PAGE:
“It really helps having Crystal in there, because Crystal was a ground breaker in our community and knows what it takes and is able to be hard on her because she’s a female and at the same time be able to help her," said Coach Stacey. "Having Trinity to work out with has been very good.”
“Wrestling, you can take out your anger; you don’t have to rely on anyone else for your points, Dallas said. "If I won, it’s all on me, if I lost, I could only blame myself. I wanted something where I could focus on just me. I like it a lot."
"It’s a lot of work. You don’t know running until you’re in the wrestling room. It’s uncomfortable to wrestle someone else, but you get past it after awhile, your adrenaline kicks in. When I’m in the down position and the person has to be on top of you, I just look at Crystal and zone out. I just look at her mouth when I need to and then I just know what to do. She and Coach Stacey and Keith Burns and Paul Johns are a lot of help.”
Ultimately it comes down to this for Dallas Gott. “Being able to say, I did that. I went out there and I pinned that guy with my moves and my body weight.”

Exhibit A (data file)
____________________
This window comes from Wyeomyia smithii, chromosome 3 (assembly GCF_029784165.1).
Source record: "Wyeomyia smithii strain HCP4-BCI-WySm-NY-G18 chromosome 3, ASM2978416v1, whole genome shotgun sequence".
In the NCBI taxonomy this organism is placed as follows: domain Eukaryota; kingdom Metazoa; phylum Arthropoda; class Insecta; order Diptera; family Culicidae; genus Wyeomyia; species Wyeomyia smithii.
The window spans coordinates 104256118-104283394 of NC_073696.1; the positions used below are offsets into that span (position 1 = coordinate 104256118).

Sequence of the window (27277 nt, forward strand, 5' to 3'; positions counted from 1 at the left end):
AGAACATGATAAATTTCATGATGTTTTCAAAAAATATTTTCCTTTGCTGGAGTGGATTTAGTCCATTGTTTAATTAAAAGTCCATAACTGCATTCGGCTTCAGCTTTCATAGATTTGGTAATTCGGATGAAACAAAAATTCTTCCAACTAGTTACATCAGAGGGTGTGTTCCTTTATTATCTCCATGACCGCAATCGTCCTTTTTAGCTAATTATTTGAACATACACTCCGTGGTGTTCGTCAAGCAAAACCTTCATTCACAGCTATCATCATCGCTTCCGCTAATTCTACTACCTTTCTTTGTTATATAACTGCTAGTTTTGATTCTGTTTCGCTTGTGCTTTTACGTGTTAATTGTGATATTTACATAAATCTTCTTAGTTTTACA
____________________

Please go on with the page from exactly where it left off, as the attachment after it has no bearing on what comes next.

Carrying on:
“Dallas has been very very committed and stuck it out through some incredibly long weeks. When we first started the year,” said Coach Stacey, “she wasn’t academically eligible. She had every opportunity in the world to make excuses and quit. She didn’t so she has continued to battle and battle and grown incredibly as a wrestler. She’s very young, she’s got a lot of time left to learn. I’d say the future is very bright for her.”
If Dan Gable’s words are anything to go by, her future is very bright, indeed.
Above: Gott listens to Coach Crystal Davis. Photo by Diana Zimmerman.